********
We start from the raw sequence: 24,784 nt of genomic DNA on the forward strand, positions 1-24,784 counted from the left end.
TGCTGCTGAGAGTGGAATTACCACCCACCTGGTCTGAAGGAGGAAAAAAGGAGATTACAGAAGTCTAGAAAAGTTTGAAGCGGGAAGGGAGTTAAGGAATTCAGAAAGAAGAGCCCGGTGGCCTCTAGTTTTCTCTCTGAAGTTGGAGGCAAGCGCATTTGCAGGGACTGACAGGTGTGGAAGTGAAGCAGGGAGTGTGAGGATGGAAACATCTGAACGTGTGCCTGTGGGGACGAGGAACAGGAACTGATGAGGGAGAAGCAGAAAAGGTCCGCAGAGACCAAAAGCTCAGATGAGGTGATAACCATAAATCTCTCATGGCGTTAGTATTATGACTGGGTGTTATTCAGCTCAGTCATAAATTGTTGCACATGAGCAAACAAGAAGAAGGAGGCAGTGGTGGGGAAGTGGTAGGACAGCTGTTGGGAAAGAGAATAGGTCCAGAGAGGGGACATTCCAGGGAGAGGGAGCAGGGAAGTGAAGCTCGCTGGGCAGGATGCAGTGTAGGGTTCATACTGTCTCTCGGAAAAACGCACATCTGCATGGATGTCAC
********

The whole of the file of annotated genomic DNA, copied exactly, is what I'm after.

We start from the raw sequence: 24,784 nt of genomic DNA on the forward strand, positions 1-24,784 counted from the left end.
TGCTGCTGAGAGTGGAATTACCACCCACCTGGTCTGAAGGAGGAAAAAAGGAGATTACAGAAGTCTAGAAAAGTTTGAAGCGGGAAGGGAGTTAAGGAATTCAGAAAGAAGAGCCCGGTGGCCTCTAGTTTTCTCTCTGAAGTTGGAGGCAAGCGCATTTGCAGGGACTGACAGGTGTGGAAGTGAAGCAGGGAGTGTGAGGATGGAAACATCTGAACGTGTGCCTGTGGGGACGAGGAACAGGAACTGATGAGGGAGAAGCAGAAAAGGTCCGCAGAGACCAAAAGCTCAGATGAGGTGATAACCATAAATCTCTCATGGCGTTAGTATTATGACTGGGTGTTATTCAGCTCAGTCATAAATTGTTGCACATGAGCAAACAAGAAGAAGGAGGCAGTGGTGGGGAAGTGGTAGGACAGCTGTTGGGAAAGAGAATAGGTCCAGAGAGGGGACATTCCAGGGAGAGGGAGCAGGGAAGTGAAGCTCGCTGGGCAGGATGCAGTGTAGGGTTCATACTGTCTCTCGGAAAAACGCACATCTGCATGGATGTCAC